As each NBA team is eliminated from contention for the 2016-17 title, The Post looks at what it has in store this offseason. The series continues with the Indiana Pacers, who were eliminated by the Cleveland Cavaliers in the first round of the playoffs.
2017 draft picks
First round: Their own (No. 18 overall).
Second round: Their own.
2017-18 salary cap space (with projected $102 million cap)
$33.4 million (six players with $62.4 million in guaranteed contracts, two draft picks worth $2.9 million, four roster charges worth $3.3 million). Doesn’t include C.J. Miles’s player option, Lavoy Allen’s team option or non-guaranteed contracts for Kevin Seraphin, Joseph Young, Rakeem Christmas, Glenn Robinson III and Georges Niang.
2017 free agents
PG Jeff Teague, PG Aaron Brooks
Five questions to answer
1. Where will Paul George play next season?
Much of this was covered in our story Friday about Larry Bird’s decision to step down as team president, but it still remains the most essential question moving forward about the Pacers.
With Indiana now home for the summer, and with Bird — thought by many to be the biggest impediment to a potential George trade — now out of the picture, at least officially, the window to send George packing this summer now seems more open.
These are the questions Indiana has to answer: Can George potentially be convinced to stay if he makes an all-NBA team either this season or next, allowing him to get a massive extension next summer? And, if the Pacers try to move him now, how much can they actually get in return for a guy who can walk as a free agent in 12 months? There will be no player discussed more as a possible trade target between now and next season, making George’s future one of the most important story lines in the NBA.
2. What will Jeff Teague decide to do in free agency?
There are many competing variables here for the Pacers. The first is the future of George with the team, as stated above. If George is going to be around, locking up Teague — or finding another starting point guard — is essential. If not, the question becomes this: Will Teague be the right fit for the next few years, as he’s entering his age-29 season, to play alongside young center Myles Turner?
Either way, Teague is going to have suitors in free agency. Several teams have potential needs at point guard — including Indiana, the New York Knicks, Chicago Bulls, Philadelphia 76ers, San Antonio Spurs and Utah Jazz. All will likely have at least some interest in Teague, depending on how their own point guard situations shake out.
What’s clear is that Teague is going to get a big pay raise from his $8 million salary this season. Where he’ll be getting it, and how much he’ll be getting, remains to be seen.
3. Can Turner take a leap forward next season?
Turner made big strides in his second season, building off an impressive rookie year by improving in every category. With averages of 14.5 points, 7.3 rebounds and 2.1 blocks per game — while shooting 51 percent overall and 34.8 percent from three-point range — it’s clear Turner has the skill set to be a force as a “stretch five” — something every NBA team is searching for these days.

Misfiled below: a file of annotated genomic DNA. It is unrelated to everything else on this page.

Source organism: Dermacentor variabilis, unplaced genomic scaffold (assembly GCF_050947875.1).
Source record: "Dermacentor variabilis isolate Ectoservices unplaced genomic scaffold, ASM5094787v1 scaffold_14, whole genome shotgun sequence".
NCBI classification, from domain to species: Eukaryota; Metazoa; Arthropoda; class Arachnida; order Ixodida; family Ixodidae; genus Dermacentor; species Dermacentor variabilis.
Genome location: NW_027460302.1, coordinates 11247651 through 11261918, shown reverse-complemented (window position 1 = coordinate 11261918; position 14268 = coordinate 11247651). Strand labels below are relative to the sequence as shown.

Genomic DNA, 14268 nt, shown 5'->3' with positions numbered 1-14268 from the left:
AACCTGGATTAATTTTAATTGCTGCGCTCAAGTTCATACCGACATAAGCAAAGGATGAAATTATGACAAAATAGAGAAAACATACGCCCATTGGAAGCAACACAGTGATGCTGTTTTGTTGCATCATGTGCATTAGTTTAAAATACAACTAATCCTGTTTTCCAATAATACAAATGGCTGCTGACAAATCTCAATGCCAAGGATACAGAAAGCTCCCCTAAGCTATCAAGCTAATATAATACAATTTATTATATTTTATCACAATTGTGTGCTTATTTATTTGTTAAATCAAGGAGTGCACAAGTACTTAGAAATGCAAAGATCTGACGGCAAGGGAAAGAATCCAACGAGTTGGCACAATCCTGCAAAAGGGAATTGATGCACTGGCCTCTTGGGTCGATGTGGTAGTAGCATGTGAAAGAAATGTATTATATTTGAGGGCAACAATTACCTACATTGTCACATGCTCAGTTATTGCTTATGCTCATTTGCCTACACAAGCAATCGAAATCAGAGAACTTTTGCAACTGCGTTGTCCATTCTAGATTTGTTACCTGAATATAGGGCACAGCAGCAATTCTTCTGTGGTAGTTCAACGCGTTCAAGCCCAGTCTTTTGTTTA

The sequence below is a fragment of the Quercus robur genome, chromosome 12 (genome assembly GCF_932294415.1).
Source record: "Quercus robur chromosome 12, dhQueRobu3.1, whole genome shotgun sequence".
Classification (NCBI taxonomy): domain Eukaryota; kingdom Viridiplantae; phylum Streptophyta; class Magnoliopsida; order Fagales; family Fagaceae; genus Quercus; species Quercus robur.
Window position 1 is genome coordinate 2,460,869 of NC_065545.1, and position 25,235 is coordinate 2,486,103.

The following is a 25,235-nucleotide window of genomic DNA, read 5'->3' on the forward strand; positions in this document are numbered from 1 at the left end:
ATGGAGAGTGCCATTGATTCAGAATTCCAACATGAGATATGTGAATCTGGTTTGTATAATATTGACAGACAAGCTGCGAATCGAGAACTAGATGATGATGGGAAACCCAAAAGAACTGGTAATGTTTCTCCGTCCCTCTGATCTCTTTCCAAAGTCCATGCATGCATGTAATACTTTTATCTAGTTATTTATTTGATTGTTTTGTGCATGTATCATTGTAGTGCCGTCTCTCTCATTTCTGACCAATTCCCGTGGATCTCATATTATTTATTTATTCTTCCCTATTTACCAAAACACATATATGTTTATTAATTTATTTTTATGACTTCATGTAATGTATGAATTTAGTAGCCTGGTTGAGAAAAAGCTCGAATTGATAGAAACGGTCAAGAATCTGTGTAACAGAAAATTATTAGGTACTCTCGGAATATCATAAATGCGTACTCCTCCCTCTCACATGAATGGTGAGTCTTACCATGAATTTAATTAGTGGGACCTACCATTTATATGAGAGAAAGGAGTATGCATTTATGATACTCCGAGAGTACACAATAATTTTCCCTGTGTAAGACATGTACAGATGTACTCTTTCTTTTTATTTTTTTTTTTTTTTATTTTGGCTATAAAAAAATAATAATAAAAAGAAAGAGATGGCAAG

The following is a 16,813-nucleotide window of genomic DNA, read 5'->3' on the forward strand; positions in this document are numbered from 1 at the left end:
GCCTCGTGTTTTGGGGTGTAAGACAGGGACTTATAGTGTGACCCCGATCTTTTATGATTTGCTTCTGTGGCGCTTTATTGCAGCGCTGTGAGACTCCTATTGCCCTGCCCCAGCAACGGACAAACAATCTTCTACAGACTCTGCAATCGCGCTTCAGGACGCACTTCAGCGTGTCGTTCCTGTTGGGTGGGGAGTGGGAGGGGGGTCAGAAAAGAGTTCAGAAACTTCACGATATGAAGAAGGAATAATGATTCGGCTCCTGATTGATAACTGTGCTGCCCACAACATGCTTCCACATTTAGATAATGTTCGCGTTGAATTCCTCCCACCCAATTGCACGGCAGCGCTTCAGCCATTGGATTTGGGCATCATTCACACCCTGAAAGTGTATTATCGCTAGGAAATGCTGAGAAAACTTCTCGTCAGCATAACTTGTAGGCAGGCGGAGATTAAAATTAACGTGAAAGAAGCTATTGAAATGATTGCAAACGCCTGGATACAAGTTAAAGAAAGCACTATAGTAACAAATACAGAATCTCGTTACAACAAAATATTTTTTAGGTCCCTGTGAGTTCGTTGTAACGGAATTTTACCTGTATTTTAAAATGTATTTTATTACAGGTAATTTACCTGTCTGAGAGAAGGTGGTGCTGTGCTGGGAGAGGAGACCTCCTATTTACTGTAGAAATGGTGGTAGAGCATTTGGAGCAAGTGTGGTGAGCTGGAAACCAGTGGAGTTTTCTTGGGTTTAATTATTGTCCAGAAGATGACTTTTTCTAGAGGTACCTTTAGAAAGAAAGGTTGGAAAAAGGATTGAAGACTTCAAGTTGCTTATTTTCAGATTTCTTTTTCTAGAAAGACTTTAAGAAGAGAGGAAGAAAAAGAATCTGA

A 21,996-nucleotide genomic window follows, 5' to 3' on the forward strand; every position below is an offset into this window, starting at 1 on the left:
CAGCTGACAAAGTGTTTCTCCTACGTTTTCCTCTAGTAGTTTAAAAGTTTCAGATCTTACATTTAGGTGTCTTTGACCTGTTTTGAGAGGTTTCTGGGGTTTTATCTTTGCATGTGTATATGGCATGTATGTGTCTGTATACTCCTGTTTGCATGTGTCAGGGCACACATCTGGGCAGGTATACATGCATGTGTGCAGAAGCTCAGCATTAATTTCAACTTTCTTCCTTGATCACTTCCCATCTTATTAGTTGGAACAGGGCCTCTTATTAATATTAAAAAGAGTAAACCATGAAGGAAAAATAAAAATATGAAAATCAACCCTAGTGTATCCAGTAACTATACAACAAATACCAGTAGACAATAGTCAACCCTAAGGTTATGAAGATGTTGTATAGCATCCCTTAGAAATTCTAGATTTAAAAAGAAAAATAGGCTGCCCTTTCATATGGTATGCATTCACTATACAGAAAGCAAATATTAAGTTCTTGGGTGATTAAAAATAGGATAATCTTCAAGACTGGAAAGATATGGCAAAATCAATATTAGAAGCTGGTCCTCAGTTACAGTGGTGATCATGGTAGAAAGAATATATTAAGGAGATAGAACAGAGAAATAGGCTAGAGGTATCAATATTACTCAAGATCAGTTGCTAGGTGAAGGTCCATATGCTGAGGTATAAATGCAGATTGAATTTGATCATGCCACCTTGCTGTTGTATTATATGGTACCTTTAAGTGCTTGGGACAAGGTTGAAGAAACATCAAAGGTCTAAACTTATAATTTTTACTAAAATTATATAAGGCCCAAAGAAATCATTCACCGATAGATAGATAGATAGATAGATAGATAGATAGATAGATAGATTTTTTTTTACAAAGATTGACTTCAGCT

The question now is whether Turner can take another step forward next season, and what that means for the Pacers’ plans. Like everything else on this list, George’s future factors in heavily here. With George, the goal for Turner is to grow into someone who looks like a potential all-star next season, a co-star who can team with George to take Indiana back toward becoming a serious contender again.
If George leaves, though, then Turner becomes something else: the long-term foundation piece for what Indiana hopes will be the team’s next contender. And given that Turner only turned 21 in March, he should have plenty of time to grow and develop over the next several seasons with the Pacers.
4. Can the Pacers find a way to move on from Monta Ellis?
Ellis may have had it all at one point, but those days have passed. Instead, he looked exactly like what he is this season: a small guard who was powered by speed and athleticism who has gone past the wrong side of 30.
The averages Ellis put up this season — 8.5 points and 3.2 assists, both the lowest he’s put up since his rookie year — reflect that. This leaves Indiana in a tough spot, as they would undoubtedly like to find a way to move on from the $11 million Ellis is owed for next season.
And while it’s hard to imagine a team wanting Ellis, Indiana could use his contract to bring in a player making similar money under contract for more years. Why? Because a team looking to free up money in 2018 could look at Ellis’s contract, which will void a 2018-19 player option if he’s waived before the end of next season (something ESPN’s Zach Lowe pointed out earlier this season), which could allow him to become an expiring contract either this summer or next season to bring a more useful piece back to Indiana.
5. Which direction will Indiana go in free agency?
With Teague and C.J. Miles both up for grabs, the Pacers have $36 million to spend and a lot of directions to go with it.
Whether or not Teague is retained, Indiana is going to need a starting point guard. And whether or not Miles is retained, Indiana is going to need more depth alongside George, Robinson and Lance Stephenson (again, assuming George is retained).
Watching Indiana during the playoffs, it was clear the Pacers need more depth, even if their two main free agents are retained. Turner’s backups simply aren’t built for today’s NBA, and the team lacks a solid option behind Thaddeus Young at power forward. So as Kevin Pritchard begins his time in charge of the team, his work — whether he moves George or not — will keep him plenty busy this summer.
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